Is your leader willing to speak up?

Now more than ever we need ethical leadership.

In many companies businesses leaders regularly urge employees to speak up. To voice values. Only if they do can the organisation avoid the hidden rocks that can damage or even sink a company through reputational disaster.

The benefits of speaking up are widely known and recently summed up in an HBR report on Creating a culture where employees speak up.

Yet what about the leaders themselves? Do they set an example, do they speak up, do they voice values and put their heads above the parapet? Right now we need business leaders who stop telling others what to do, and instead show through their own actions what it means to speak up.

With the head of the world’s most powerful state willing to support torture will these leaders now speak up?

With a US head of state starting to emulate any number of renowned despots who have found it advantageous to  brand an entire religion, race or ethic group as dangerous and beginning to treat all its members as pariahs, will business leaders at last speak up?

Many  dreadful leaders have thrived because, amongst many others, business leaders failed to speak up with vigour. “

All that is necessary for the triumph of evil is that good men do nothing”
Irish politician Edmund Burke.

Could the same start to happen with the new US president?

Fortunately, at least some US business leaders are been speaking up. Few though have yet shown much ethical leadership—doing what’s right. Many are are hiding behind a wait and see response, a “let’s not rock the boat” reaction, or adopting a cautious “don’t let’s make ourselves a target for presidential ire.”

Being an ethical leader means being someone who acts responsibly, acting with integrity. It means being seen to adopt and champion certain core values that are NOT up for grabs. Amongst these values are belief in diversity, and respect for individuals, and their right to be different.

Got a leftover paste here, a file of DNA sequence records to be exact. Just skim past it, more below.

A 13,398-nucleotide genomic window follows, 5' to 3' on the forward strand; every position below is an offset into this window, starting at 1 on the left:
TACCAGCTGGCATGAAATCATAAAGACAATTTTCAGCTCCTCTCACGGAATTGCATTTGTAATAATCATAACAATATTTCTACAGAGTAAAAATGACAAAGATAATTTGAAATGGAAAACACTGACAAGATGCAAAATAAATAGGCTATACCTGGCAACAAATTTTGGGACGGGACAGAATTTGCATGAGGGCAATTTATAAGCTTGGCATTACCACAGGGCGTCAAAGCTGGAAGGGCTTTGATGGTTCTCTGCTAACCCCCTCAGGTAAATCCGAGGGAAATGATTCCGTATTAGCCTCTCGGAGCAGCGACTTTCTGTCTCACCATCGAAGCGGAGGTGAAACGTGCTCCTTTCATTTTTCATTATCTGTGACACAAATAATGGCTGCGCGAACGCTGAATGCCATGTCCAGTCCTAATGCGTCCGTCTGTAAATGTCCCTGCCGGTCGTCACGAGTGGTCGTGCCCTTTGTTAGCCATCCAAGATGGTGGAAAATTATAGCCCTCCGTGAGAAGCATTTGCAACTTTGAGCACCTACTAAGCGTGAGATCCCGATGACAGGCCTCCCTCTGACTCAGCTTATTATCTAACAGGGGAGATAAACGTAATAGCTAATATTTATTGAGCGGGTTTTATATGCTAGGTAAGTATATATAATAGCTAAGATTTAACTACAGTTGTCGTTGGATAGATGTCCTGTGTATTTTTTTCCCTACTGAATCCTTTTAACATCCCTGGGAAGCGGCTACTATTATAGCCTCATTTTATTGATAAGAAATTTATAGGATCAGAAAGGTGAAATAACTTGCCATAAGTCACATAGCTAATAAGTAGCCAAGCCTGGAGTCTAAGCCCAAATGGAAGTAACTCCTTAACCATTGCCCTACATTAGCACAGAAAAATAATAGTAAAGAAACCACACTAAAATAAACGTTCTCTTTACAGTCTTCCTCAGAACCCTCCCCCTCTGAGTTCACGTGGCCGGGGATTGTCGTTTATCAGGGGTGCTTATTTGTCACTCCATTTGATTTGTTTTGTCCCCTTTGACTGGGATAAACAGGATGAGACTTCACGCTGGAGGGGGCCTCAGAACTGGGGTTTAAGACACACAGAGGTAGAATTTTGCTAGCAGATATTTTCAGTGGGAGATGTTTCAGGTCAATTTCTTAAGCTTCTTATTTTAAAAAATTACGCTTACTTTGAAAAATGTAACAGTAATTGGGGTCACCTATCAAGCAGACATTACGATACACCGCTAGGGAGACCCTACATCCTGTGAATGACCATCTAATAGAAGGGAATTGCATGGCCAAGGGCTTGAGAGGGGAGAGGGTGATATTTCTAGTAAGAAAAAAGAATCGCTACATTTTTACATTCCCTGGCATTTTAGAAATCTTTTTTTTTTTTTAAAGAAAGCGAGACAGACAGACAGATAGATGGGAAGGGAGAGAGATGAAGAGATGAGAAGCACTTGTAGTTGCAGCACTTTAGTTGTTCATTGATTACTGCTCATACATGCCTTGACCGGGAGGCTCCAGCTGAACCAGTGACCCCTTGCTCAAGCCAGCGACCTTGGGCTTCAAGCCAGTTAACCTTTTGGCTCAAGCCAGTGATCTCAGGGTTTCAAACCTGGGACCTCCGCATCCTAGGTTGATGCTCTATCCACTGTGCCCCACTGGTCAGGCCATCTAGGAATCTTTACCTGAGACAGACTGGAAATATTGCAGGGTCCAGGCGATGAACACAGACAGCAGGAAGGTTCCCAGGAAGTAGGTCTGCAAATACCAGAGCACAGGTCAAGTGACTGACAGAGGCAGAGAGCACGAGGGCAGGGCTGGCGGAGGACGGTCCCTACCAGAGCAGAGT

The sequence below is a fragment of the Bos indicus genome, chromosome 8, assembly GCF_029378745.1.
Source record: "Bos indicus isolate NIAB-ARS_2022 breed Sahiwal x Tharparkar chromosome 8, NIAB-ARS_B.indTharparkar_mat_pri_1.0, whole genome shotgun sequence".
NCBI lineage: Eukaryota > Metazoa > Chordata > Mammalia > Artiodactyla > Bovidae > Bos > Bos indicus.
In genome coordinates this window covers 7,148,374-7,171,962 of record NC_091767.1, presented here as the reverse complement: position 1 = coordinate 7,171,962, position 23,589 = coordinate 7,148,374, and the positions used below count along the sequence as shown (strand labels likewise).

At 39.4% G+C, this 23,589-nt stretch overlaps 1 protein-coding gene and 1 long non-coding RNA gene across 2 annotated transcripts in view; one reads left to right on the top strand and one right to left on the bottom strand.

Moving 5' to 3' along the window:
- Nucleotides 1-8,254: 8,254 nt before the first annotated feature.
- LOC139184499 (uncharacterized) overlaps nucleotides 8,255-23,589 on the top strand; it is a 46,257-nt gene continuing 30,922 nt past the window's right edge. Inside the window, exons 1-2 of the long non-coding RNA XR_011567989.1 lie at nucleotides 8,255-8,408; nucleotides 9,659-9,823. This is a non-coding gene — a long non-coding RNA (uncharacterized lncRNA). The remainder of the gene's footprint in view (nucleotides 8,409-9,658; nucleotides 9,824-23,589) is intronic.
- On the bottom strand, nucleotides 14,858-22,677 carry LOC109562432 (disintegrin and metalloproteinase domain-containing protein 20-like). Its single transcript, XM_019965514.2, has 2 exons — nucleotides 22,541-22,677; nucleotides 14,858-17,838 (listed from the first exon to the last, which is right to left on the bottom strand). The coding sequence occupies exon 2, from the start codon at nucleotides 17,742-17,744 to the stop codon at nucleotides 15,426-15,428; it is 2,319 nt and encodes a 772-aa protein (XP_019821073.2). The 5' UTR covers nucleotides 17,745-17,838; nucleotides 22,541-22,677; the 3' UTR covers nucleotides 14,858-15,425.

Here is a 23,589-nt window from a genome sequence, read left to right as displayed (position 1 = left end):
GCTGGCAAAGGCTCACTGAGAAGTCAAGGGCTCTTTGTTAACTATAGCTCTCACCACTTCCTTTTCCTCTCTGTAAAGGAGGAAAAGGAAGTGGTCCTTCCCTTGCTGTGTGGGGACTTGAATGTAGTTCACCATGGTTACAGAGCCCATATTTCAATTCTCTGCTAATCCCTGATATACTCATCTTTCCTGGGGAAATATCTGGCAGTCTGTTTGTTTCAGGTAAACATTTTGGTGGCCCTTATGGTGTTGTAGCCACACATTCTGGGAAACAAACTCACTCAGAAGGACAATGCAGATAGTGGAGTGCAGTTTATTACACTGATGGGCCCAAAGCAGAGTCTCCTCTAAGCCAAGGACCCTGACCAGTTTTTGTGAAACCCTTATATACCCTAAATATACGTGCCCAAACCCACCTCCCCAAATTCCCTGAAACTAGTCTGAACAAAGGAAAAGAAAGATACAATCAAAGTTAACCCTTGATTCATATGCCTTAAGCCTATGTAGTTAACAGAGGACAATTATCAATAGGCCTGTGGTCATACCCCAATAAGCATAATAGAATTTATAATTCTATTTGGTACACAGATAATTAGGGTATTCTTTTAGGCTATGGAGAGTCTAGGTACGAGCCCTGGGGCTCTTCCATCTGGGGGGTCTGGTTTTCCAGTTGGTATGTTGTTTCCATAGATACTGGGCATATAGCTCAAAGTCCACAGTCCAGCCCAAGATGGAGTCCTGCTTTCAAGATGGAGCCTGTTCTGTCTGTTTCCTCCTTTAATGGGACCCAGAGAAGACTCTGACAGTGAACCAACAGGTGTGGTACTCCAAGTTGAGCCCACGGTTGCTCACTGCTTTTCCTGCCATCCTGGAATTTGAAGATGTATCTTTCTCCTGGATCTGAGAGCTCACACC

Where do today’s business leaders stand? IBM, Hewlett-Packard and Oracle for example, have not commented on the Muslim ban, and it may well come back to haunt them.

Others CEOs from the tech world such as Airbnb, Salesforce, Apple and Facebook, have come out strongly against the racist ban.

“At best President Trump’s Muslin ban is a misguided, blunt solution to a complicated, nuanced problem” and “at worst, it is a racial attack that only further divides the country.”
Tony Xu, founder and CEO of DoorDash

“It is time for tech companies to start speaking up about some of the actions taken by President Trump’s administration,”
Sam Altman, president of Silicon Valley startup Combinator

Sometimes the test of being an ethical leader—doing what’s right—comes in the guise of a genuine ethical dilemma. A choice between two actions both of which have adverse consequences.

Just occasionally though, the test comes spotlighted, accompanied by loud bells and whistles. How many business leaders will show they are neither deaf nor blind to what is going on?

 

Sources:

Business leaders must speak — loudly and clearly — against the abuses and excesses that Trump has promised
M. Weinberger, Top Silicon Valley investor calls on tech CEOs to speak out against Trump’s immigration order, Business Insider UK, Jan. 28, 2017

 

 

 

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